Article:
Whether you are a new mum or adding to your brood, the prospect of being responsible for all the needs of another human being, can be incredibly overwhelming. While pregnant, you are concerned about meeting the needs of your growing baby, how labour is going to pan out, and trying to prepare yourself for the life-changing moment when you bring your son or daughter into this world. I found that I received a lot of advice about pregnancy and labour, what kind of nappies to buy, what to pack in my hospital bag and heard constant references to how I would ‘never sleep again’ and while advice on practical things like that can be helpful; two years and two children later, I wish that people had given me advice on the more important things and told me a little more about what to expect and how to cope with it all.
Here’s a list of things you may be feeling as a new mum, and ways to cope with the roller coaster of emotions. When you feel:
- Tired: If you have family or friends nearby who have offered to babysit or help you to clean or will cook for you – accept it. Don’t try to be a martyr. Use that time to rest and recuperate or even just to shower and maybe take a walk by yourself – whatever you need to do to catch your breath and feel a little like you again.
- Overwhelmed: There are days where it can seem like there isn’t a start or end. Days that begin with feeding, changing, rocking a baby to sleep and repeat. Add to that laundry, cooking, cleaning, self-care and anything else that you need to get done and it is enough to overwhelm anyone. Take a deep breath. Tell yourself that what needs to get done, will get done and anything that doesn’t – there’s always tomorrow. If your baby is on some sort of a schedule, try and wake up about half an hour before they do. Just having 30 minutes to yourself, to wash up, throw some clothes on, do your hair, pray or meditate and have breakfast to yourself gives you a better start to the day and you will often find that the rest of the day pans out much better when you’ve had a good start.
- Confused: A lot of first time mums, and mums who have done it all before, can feel confused about various things from what dirty diapers should look like to how many feeds baby should be having to wondering why their belly button is red or what they should do for circumcision aftercare or how much tummy time they should introduce – the list is endless. No question is a stupid question. Knowledge is power, and the more you have, the better equipped you are to care for your child. Join baby forums online, learn from other mums who have babies the same age as yours and may be going through similar challenges. Speak to your health visitor or health care professional about any concerns you have, try not to Google symptoms that can lead to you being even more scared and confused. Your baby will go through several developmental phases and I found a resource called ‘The Wonder Weeks’ to be incredibly helpful in determining periods where I could expect my children to be crankier and clingier than usual, and I was able to prepare myself mentally and emotionally for them. This is available in app form too – so is handy to have on your phone. For breastfeeding, KellyMom.com has a wealth of information that is incredibly useful throughout your breastfeeding journey, but especially in the very beginning when you are trying to get baby to latch and establish a milk supply.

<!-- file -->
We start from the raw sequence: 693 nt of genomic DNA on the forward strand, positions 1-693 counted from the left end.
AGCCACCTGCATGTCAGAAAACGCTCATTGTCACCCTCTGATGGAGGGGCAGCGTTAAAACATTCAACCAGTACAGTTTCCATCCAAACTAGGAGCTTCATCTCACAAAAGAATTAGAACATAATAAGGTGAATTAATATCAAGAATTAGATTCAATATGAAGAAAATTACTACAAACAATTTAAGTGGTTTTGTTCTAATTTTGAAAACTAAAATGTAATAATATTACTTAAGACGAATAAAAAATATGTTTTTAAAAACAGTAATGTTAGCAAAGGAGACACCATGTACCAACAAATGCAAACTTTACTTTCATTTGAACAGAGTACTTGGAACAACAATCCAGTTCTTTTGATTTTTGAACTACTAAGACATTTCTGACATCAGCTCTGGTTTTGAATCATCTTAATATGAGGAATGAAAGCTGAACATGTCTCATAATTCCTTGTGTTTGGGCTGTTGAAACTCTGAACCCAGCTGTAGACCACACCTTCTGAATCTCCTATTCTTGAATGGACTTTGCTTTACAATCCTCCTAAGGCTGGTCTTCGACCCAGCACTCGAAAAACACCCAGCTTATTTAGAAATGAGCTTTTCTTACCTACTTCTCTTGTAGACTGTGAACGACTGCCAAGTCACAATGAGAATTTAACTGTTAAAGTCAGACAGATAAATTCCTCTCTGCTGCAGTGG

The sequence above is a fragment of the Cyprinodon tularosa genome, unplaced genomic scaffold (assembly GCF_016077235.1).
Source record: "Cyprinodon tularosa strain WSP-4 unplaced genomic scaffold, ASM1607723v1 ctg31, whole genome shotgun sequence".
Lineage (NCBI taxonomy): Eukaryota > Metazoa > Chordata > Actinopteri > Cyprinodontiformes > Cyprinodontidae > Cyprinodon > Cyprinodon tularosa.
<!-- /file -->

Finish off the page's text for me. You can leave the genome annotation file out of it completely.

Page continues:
- Scared: A lot of mums are terrified at the prospect of having to care for someone so little, especially with several reports of cot deaths and deaths caused by suffocation with plastic packaging or from unsecured furniture falling on top of children. Worrying is part of motherhood and is completely normal – it’s good to be aware of potential dangers inside and outside your home that your child can be exposed to and how to minimise the risk of something happening. As long as that does not turn into a debilitating kind of worry where you are unable to function properly, you are doing just fine. If it makes you feel better, sign up to take a First Aid course or download an app onto your phone that covers first aid for babies and children. I have a useful one by the British Red Cross and will frequently read it and learn from it while I’m nursing.
- Unattractive: Pregnancy takes a toll on our bodies – there’s no question about it. It takes 40 weeks for us to grow full term babies within our bodies and for all those hormonal, skin and other bodily changes to take place, so give your body that much time at the very least, to recover postpartum. When you look down at that soft belly and those stretch marks, instead of being disgusted, be grateful you were chosen to carry your children and proud that you did it and did it well. I feel like it makes all the difference when I take about 10 minutes to just get dressed and pop on some makeup – even if it’s just some CC cream and lipgloss. It bodes well for me to not be running around the house looking like a zombie all day.
- Guilty: I cannot remember a day in the past two years where I have not gone to bed feeling guilty that I did not do more, whether that is for the kids or my husband. It can be incredibly exhausting to always have to worry that you didn’t cuddle more, or that they had way too much screen time that day, or that you and your husband weren’t even able to have a conversation that wasn’t about the kids, but you are doing your best. For your family – that is more than enough. You don’t have to be perfect – because no one is, but to your children, you are amazing.
The sleepless nights will end and will lead to weeks and months of ‘firsts’ and while the challenges may be different as they grow, the roller coaster ride of feelings, special moments and experiences will continue for as long as you are a mum. Remember that you are good enough, you are doing enough and you are mum enough.